Yes and no. It’s good Crazy Rich Asians did well and recently The Farewell did well. I still feel that these films are much more commercial and trying to appeal to an audience rather than trying to be really honest.
Joy Luck Club to a certain degree was doing that and was quite manipulative in an emotional way. That’s why these days if I had to put Coming Home Again against Joy Luck Club, I appreciate Coming Home Again because it’s more honest, more direct, and less talky. You feel with the characters rather then the characters telling you how to feel. [Japanese filmmaker Yasujiro] Ozu said he was more interested in the tears of the environment and the tears of the objects around these people than the tears of the actors.
Are you hopeful that we will get to a place where there is more satisfying representation of different ethnicities on screen?
I look at Jordan Peele and think there’s got to be an Asian Jordan Peele who can write their own stuff and not have to do this kind of very soap opera-ish song-and-fancy type of films.
What did Chang-rae make of the film?
He slowly got to like it more and more. In the beginning he was a little surprised by it because there were some things that were not in his short story, like the way Justin would become very intense and angry. The piece he wrote was a little more gentle and poetic, so I had to go back and work with him to balance the two. He slowly began to like the film more and more. I kept showing him different cuts.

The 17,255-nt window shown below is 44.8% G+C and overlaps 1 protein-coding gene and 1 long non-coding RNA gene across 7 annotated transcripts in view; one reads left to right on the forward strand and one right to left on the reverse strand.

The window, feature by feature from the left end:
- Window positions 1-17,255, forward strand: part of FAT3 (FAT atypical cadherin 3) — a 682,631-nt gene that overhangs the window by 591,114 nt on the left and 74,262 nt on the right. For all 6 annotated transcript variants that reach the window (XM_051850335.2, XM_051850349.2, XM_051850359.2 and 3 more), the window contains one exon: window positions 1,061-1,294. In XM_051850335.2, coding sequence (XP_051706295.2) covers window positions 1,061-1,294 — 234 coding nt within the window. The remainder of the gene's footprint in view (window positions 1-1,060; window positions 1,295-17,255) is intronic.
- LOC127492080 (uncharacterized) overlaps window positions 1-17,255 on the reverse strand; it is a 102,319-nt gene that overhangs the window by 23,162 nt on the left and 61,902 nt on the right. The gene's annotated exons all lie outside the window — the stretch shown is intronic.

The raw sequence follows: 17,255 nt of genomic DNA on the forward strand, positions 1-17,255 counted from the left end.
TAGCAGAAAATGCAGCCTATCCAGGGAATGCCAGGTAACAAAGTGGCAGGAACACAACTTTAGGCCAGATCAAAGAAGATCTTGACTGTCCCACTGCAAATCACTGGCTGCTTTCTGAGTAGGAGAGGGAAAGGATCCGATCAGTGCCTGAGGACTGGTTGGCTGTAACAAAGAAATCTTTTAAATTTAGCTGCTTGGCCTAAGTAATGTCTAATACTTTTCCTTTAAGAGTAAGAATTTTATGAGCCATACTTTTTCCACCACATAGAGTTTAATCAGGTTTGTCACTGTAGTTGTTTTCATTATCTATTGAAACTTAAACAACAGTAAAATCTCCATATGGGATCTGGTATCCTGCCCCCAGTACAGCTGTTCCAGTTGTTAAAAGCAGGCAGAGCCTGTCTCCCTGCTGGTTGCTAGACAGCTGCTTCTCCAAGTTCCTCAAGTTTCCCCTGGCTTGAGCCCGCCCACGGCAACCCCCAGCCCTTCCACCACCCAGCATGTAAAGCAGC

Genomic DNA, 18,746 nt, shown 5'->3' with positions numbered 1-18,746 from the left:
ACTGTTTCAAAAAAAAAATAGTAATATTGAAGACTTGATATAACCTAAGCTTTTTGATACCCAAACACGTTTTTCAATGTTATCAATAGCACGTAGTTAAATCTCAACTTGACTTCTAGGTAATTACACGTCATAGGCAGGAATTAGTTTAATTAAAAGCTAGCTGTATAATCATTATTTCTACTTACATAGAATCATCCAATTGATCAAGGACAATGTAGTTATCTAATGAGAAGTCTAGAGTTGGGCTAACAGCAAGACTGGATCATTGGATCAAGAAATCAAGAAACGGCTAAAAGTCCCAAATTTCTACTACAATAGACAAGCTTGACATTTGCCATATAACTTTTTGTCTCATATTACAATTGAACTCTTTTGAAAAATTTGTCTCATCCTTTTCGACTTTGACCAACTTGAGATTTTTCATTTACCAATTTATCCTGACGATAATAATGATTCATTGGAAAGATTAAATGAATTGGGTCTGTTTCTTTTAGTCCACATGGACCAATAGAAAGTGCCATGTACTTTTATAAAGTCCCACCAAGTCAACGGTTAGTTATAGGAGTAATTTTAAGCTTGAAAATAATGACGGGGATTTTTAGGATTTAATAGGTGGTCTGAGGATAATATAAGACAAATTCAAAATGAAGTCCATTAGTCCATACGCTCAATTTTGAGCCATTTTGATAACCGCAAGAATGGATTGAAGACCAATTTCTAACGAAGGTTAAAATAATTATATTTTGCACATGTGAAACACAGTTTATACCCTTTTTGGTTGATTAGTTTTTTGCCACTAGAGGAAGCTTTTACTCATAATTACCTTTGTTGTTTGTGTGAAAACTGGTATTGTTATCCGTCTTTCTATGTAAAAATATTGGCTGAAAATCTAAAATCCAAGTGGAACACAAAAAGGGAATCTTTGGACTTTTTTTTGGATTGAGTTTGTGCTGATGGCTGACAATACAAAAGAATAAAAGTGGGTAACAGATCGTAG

I’ve got two different things going and we’ll see which one gets there first. I’ve been working with Netflix on a YA book called Front Desk, which is about a Chinese family working in a motel. It’s a very authentic biographical story written by Kelly Yang. She and her parents worked in a motel in LA when they got here. She’s writing the script herself.
The other one is a biographical piece called Gutted. It’s about a Chinese-American poet who was gay and his journey in America, being an artist, and trying to survive and get American citizenship and finding out he actually had AIDS. It’s a pretty brutal story.